Graduate Work in English

The best preparation for masters and doctoral-level graduate work in English (or related fields such as Creative Writing, Comparative Literature, and American Studies) is a strong, diverse background in major authors, literary genres, historical periods, and critical approaches to literature and composition. Students preparing for graduate study should take as many 400-level courses as possible, should master at least one foreign language, and should sample classes in closely related fields such as History, Philosophy, Classics, Art and Archeology. They are urged to enroll in the intensive English Honors Program; the original thesis written for this program is the closest thing to graduate-level work asked of undergraduate English students, and may be employed as a writing sample when applying to advanced degree programs.


Register for Handshake

Handshake is a career management system where you can search and apply for jobs, internships, and co-ops, manage your applications, and RSVP for programs and workshops. On Handshake, you can also upload and submit application materials such as resumes, cover letters, and other supporting materials like writing samples and portfolios.

Visit the Handshake website

Browse Resources and Tools

The Career Center has an abundant amount of resources and guides to help you along your journey.

Career Center Resources and Tools

Make an Appointment

Don't be shy - whether you're just starting to think of options or have a specific path in mind, it's easy to meet with a career advisor! The Career Center's online tool lets you schedule an appointment at any time and help find the right advisor to get started.

Meet a Career Advisor

Meet our alumni

Curious about where our alumni have ended up, or what they'd say about our program?

Explore our alumni network


A good way to get your foot in the door in an industry you are interested in is through an internship. Here are some of the companies at which our English majors found recent internships:

  • Alzheimer's Association
  • American Way Magazine
  • Angels Gate Cultural Center
  • Atlantic Media Company
  • Bain & Company, Inc.
  • Browne & Miller Literary Associates, LLC
  • Business Insider
  • Cardinal Health
  • Centene Corporation
  • Children's Miracle Network
  • Cincinnati Children's Hospital Medical Center
  • Clinton Foundation
  • Less Annoying CRM
  • River Styx Magazine
  • United States Senate

Recent Graduate School Placements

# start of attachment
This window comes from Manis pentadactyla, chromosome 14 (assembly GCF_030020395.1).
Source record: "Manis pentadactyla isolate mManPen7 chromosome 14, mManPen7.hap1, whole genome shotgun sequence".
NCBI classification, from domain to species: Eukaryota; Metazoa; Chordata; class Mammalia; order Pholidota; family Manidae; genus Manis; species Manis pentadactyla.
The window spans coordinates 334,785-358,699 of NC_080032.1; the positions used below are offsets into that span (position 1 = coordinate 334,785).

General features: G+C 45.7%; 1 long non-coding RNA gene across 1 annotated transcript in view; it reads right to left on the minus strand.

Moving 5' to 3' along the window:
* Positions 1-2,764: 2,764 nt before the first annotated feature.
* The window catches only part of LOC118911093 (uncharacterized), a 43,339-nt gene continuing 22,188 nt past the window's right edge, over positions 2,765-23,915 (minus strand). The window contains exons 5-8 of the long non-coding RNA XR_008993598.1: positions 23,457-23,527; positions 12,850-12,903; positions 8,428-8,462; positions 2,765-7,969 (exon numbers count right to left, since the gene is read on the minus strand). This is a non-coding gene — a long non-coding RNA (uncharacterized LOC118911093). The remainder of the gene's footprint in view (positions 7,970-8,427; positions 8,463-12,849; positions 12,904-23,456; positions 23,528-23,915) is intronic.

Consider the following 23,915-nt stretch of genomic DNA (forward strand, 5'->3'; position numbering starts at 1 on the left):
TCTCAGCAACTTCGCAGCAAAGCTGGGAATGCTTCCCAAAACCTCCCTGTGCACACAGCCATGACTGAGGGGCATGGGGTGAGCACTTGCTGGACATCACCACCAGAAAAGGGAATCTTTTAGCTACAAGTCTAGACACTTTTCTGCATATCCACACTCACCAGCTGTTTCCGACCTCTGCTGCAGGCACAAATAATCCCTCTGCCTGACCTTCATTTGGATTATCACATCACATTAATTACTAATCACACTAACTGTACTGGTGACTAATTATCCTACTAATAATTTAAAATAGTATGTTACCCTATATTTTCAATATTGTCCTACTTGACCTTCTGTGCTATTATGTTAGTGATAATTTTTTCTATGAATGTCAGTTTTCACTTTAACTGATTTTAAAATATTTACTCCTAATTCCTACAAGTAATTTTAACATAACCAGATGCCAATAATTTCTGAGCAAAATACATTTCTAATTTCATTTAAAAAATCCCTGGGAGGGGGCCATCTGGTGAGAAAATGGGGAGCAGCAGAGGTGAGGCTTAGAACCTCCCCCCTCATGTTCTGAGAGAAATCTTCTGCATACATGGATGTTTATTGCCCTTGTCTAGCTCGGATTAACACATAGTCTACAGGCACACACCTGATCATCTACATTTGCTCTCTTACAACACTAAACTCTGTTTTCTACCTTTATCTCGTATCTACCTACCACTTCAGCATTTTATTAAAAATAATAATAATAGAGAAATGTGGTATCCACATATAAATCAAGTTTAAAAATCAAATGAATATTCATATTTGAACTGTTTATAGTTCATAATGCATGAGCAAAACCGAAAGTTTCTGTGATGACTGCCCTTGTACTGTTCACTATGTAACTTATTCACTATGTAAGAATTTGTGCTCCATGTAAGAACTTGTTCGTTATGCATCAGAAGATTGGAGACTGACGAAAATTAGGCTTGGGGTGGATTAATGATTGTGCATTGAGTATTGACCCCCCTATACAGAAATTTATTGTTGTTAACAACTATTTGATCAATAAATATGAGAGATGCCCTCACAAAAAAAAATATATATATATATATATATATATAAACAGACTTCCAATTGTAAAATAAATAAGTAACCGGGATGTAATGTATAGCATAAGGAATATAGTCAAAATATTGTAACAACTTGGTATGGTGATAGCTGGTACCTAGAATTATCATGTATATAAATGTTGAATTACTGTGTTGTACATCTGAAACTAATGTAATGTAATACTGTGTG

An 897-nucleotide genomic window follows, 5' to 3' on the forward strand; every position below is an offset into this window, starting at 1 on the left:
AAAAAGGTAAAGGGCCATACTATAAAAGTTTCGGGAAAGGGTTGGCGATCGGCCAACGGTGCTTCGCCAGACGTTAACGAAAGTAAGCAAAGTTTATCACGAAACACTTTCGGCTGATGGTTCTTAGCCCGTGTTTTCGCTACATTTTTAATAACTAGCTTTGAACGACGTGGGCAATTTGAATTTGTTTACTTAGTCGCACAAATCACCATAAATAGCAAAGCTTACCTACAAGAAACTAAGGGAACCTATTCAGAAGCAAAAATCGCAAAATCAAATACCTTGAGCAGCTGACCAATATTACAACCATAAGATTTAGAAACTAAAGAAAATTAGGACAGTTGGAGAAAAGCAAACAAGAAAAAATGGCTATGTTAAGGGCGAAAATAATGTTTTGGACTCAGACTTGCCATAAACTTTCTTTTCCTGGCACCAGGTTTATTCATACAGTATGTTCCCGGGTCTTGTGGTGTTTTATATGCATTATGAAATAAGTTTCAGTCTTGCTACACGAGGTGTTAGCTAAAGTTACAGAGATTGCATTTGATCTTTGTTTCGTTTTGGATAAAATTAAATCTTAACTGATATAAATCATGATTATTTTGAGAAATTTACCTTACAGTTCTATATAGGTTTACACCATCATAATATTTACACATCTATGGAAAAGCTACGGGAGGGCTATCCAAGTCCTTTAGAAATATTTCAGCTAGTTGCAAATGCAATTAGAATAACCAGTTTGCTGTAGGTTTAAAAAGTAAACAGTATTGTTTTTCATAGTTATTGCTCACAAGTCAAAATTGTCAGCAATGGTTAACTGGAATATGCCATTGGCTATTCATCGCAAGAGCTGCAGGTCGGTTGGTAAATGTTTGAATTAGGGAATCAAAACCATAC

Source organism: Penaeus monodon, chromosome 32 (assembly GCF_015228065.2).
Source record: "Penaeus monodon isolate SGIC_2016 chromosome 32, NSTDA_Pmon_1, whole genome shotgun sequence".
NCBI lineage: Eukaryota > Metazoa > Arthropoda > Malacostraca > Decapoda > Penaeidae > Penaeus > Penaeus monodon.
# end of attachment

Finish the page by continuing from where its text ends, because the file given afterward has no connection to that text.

Columbia University Law School 

Columbia University College of Physicians & Surgeons

Emory University School of Law

Harvard Graduate School of Education

Marquette University Law School

New York University School of Law

University of Chicago Law School

University of Michigan Law School

University of Pennsylvania PhD Program in English

Yale University PhD Program in English

Post-Graduate Employers

Our majors graduate and go on to great jobs around the country. Here are some of the companies that our graduates have joined straight out of college:

  • 20th Century Fox Television
  • Amazon Books
  • AmeriCorps
  • Bain & Company, Inc.
  • Bloomberg LP
  • Bloomsbury Children's Books
  • Capital One
  • The Clinton Global Initiative
  • CNN
  • General Mills
  • Goldman Sachs
  • Google
  • Hatchette Book Group
  • Johnson and Johnson
  • Knopf Doubleday Publishing
  • LaunchCode
  • L’Oréal
  • The Metropolitan Museum of Art
  • ProPublica
  • SAGA Innovations
  • SAGE Publications
  • Stuart Krichevsky Literary Agency
  • Teach for America
  • U.S. Federal Government
  • William Morris Endeavor (WME) Entertainment
  • World Resources Institute
  • ZGF Architects

Check out our fuller directory of department alumni on our alumni network page.

All of the former English majors listed have agreed to help you with career ideas and advice—don’t hesitate to contact them. If you are a Washington University English B.A. and would like to be included in the directory, please email

“Majoring in English gave me confidence to speak up in meetings and make presentations, to think critically to find new solutions, and to know when and how to acknowledge my faults or assumptions. I’ve been lucky to find that these skills are just as important in business and non-profits as in academia – and in many cases, they’re what differentiates me from my peers."

―Luke SchielBA 2013, Account Executive, Clinton Global Initiative